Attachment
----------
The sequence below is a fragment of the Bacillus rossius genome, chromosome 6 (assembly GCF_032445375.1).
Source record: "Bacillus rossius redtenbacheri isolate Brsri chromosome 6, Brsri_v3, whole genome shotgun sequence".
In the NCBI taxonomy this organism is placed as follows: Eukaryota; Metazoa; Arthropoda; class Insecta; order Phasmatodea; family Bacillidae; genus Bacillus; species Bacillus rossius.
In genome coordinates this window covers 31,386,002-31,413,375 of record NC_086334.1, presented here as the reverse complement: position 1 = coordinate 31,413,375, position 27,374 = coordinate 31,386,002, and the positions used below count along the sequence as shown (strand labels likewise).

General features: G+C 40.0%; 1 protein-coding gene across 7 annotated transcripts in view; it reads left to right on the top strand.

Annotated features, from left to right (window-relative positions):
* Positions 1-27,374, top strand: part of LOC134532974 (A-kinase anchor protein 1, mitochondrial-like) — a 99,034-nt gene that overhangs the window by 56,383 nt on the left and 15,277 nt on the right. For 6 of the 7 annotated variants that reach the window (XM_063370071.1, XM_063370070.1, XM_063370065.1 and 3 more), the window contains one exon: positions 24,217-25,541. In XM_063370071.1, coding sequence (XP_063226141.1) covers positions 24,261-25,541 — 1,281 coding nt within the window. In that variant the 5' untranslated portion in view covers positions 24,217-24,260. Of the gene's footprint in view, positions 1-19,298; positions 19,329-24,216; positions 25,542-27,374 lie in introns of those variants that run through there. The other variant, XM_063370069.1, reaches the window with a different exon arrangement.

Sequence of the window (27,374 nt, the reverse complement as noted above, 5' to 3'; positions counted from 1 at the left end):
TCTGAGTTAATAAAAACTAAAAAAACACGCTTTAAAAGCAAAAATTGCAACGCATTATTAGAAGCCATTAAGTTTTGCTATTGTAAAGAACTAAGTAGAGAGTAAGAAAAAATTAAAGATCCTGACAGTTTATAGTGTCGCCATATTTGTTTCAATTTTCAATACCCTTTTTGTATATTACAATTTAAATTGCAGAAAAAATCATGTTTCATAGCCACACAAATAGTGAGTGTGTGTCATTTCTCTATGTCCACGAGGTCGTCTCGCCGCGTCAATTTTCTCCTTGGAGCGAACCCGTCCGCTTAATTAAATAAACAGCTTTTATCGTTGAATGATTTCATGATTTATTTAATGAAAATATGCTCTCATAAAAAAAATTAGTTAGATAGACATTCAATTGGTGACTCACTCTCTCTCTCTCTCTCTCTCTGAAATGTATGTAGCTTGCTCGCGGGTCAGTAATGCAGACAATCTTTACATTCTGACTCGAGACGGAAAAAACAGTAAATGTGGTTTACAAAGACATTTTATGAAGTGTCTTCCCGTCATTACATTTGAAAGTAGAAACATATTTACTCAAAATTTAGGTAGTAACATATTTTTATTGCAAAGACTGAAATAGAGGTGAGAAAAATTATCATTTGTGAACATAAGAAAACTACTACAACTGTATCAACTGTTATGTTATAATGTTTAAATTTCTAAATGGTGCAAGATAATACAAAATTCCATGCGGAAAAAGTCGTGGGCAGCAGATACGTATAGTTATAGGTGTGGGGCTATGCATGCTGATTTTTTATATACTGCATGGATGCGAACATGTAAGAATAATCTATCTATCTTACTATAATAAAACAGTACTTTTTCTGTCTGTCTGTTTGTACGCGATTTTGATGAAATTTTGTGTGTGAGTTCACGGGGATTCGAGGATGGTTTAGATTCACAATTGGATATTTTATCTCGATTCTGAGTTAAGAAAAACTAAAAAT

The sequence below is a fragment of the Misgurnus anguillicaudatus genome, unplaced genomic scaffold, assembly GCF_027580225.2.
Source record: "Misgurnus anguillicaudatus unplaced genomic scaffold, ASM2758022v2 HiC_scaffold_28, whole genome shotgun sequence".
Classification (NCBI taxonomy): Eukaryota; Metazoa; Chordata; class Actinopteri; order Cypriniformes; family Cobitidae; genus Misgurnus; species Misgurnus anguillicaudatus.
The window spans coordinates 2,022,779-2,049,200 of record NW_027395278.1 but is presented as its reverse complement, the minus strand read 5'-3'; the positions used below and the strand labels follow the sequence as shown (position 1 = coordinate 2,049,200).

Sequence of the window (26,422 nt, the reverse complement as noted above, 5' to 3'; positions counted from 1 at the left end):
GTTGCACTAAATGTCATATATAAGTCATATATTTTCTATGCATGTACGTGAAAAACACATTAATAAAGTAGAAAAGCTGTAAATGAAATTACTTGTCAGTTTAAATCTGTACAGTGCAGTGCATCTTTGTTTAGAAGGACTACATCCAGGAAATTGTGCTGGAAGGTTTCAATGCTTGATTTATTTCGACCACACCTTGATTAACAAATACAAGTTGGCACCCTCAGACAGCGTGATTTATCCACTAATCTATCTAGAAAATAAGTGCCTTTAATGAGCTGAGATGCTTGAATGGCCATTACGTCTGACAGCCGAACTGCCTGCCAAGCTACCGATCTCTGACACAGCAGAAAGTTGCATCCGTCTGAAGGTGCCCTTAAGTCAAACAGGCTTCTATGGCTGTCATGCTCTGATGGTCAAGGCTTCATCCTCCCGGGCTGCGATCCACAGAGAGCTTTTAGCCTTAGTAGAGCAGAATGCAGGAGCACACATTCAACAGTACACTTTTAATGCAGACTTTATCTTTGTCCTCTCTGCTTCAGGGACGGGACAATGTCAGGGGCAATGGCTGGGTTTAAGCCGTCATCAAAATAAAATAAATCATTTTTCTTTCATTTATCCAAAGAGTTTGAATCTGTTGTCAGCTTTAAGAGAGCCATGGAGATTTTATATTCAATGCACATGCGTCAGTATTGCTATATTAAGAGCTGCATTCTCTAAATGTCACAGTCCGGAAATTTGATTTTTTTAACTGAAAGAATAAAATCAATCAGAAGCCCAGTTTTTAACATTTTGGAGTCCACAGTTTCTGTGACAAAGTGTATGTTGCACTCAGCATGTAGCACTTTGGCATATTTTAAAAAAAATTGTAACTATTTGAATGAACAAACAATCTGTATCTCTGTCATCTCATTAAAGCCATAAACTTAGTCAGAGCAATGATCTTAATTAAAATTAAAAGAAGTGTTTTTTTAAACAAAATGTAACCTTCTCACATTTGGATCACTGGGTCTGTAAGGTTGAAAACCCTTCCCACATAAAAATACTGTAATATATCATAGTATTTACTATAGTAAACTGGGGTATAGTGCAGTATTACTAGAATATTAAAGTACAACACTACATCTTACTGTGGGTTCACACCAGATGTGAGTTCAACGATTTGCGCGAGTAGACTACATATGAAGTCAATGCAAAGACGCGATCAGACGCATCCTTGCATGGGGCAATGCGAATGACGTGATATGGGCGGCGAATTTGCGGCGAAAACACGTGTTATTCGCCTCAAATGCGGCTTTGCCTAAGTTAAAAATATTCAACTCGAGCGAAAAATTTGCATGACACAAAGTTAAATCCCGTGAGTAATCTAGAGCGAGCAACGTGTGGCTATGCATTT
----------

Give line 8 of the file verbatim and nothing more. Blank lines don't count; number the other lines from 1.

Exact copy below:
Sequence of the window (27,374 nt, the reverse complement as noted above, 5' to 3'; positions counted from 1 at the left end):